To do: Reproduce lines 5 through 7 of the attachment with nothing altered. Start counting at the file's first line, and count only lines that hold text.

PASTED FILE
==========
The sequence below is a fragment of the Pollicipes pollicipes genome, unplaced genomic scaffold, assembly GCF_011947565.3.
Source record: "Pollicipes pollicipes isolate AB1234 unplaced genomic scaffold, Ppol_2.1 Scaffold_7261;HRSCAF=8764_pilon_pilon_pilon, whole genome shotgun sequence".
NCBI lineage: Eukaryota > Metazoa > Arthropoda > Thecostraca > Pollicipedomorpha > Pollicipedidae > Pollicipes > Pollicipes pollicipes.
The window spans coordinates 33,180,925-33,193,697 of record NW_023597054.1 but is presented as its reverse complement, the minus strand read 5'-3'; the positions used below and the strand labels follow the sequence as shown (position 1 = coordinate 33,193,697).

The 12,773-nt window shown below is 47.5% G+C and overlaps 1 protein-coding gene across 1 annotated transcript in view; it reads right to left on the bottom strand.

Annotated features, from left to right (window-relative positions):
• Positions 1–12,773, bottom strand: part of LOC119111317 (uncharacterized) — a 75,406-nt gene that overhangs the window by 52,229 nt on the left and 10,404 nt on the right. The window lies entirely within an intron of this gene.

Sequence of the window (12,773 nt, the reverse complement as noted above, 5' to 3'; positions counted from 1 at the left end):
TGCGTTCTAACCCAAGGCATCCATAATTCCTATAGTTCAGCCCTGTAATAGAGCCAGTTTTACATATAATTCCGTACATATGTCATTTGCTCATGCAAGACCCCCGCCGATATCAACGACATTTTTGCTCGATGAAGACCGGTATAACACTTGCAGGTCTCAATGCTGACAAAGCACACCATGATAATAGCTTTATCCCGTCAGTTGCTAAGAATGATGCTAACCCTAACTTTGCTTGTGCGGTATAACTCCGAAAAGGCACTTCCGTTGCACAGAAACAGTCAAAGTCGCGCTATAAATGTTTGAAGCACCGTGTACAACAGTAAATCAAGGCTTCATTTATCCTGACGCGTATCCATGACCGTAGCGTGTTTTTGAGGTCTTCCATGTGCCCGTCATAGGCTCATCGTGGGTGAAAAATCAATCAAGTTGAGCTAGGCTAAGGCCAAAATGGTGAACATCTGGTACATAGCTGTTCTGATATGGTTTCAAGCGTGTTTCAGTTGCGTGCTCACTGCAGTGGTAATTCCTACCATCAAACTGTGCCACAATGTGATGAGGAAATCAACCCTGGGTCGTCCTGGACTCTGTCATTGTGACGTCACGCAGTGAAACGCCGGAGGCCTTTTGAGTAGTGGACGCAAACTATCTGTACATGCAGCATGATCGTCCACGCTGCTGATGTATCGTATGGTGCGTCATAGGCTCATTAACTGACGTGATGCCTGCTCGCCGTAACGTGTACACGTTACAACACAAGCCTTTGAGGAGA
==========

The 12,773-nt window shown below is 47.5% G+C and overlaps 1 protein-coding gene across 1 annotated transcript in view; it reads right to left on the bottom strand.

Annotated features, from left to right (window-relative positions):
• Positions 1–12,773, bottom strand: part of LOC119111317 (uncharacterized) — a 75,406-nt gene that overhangs the window by 52,229 nt on the left and 10,404 nt on the right. The window lies entirely within an intron of this gene.